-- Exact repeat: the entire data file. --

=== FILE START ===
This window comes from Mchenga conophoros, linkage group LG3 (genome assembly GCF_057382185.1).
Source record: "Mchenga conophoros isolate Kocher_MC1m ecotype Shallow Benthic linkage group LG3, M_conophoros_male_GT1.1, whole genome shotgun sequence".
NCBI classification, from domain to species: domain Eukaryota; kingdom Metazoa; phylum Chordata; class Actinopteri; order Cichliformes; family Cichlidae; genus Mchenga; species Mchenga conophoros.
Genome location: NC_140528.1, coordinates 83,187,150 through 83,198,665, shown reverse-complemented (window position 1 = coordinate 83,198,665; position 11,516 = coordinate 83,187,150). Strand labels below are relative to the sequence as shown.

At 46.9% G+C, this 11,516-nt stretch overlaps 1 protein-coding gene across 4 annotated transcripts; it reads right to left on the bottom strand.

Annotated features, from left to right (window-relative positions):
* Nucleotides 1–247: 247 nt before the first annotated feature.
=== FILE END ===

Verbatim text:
This window comes from Mchenga conophoros, linkage group LG3 (genome assembly GCF_057382185.1).
Source record: "Mchenga conophoros isolate Kocher_MC1m ecotype Shallow Benthic linkage group LG3, M_conophoros_male_GT1.1, whole genome shotgun sequence".
NCBI classification, from domain to species: domain Eukaryota; kingdom Metazoa; phylum Chordata; class Actinopteri; order Cichliformes; family Cichlidae; genus Mchenga; species Mchenga conophoros.
Genome location: NC_140528.1, coordinates 83,187,150 through 83,198,665, shown reverse-complemented (window position 1 = coordinate 83,198,665; position 11,516 = coordinate 83,187,150). Strand labels below are relative to the sequence as shown.

At 46.9% G+C, this 11,516-nt stretch overlaps 1 protein-coding gene across 4 annotated transcripts; it reads right to left on the bottom strand.

Annotated features, from left to right (window-relative positions):
* Nucleotides 1–247: 247 nt before the first annotated feature.